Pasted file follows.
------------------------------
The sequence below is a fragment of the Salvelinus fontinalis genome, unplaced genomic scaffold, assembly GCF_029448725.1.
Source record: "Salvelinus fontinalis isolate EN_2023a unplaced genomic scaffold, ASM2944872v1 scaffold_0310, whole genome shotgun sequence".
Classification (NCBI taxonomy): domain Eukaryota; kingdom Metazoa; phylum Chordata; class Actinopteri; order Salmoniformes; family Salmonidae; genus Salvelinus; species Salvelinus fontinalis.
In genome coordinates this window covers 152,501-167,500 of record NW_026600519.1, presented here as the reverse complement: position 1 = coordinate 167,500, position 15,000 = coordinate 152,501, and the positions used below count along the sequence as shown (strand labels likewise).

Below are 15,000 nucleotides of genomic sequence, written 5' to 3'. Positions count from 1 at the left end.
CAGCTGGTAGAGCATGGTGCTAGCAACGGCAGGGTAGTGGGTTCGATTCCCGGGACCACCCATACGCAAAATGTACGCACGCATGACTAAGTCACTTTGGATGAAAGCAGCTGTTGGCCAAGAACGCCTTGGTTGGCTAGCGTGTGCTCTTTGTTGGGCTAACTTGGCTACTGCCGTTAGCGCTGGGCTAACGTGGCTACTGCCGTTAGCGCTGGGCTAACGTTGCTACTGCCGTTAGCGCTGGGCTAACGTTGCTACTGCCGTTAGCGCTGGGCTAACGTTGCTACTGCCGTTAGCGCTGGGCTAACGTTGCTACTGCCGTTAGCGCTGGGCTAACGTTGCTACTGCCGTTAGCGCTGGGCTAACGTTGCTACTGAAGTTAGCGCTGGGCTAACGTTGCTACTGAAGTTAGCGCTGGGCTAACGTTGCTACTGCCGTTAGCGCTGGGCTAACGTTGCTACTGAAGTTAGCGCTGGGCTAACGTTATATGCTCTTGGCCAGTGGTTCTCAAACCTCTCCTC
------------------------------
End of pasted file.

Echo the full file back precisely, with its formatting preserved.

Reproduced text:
The sequence below is a fragment of the Salvelinus fontinalis genome, unplaced genomic scaffold, assembly GCF_029448725.1.
Source record: "Salvelinus fontinalis isolate EN_2023a unplaced genomic scaffold, ASM2944872v1 scaffold_0310, whole genome shotgun sequence".
Classification (NCBI taxonomy): domain Eukaryota; kingdom Metazoa; phylum Chordata; class Actinopteri; order Salmoniformes; family Salmonidae; genus Salvelinus; species Salvelinus fontinalis.
In genome coordinates this window covers 152,501-167,500 of record NW_026600519.1, presented here as the reverse complement: position 1 = coordinate 167,500, position 15,000 = coordinate 152,501, and the positions used below count along the sequence as shown (strand labels likewise).

Below are 15,000 nucleotides of genomic sequence, written 5' to 3'. Positions count from 1 at the left end.
CAGCTGGTAGAGCATGGTGCTAGCAACGGCAGGGTAGTGGGTTCGATTCCCGGGACCACCCATACGCAAAATGTACGCACGCATGACTAAGTCACTTTGGATGAAAGCAGCTGTTGGCCAAGAACGCCTTGGTTGGCTAGCGTGTGCTCTTTGTTGGGCTAACTTGGCTACTGCCGTTAGCGCTGGGCTAACGTGGCTACTGCCGTTAGCGCTGGGCTAACGTTGCTACTGCCGTTAGCGCTGGGCTAACGTTGCTACTGCCGTTAGCGCTGGGCTAACGTTGCTACTGCCGTTAGCGCTGGGCTAACGTTGCTACTGCCGTTAGCGCTGGGCTAACGTTGCTACTGCCGTTAGCGCTGGGCTAACGTTGCTACTGAAGTTAGCGCTGGGCTAACGTTGCTACTGAAGTTAGCGCTGGGCTAACGTTGCTACTGCCGTTAGCGCTGGGCTAACGTTGCTACTGAAGTTAGCGCTGGGCTAACGTTATATGCTCTTGGCCAGTGGTTCTCAAACCTCTCCTC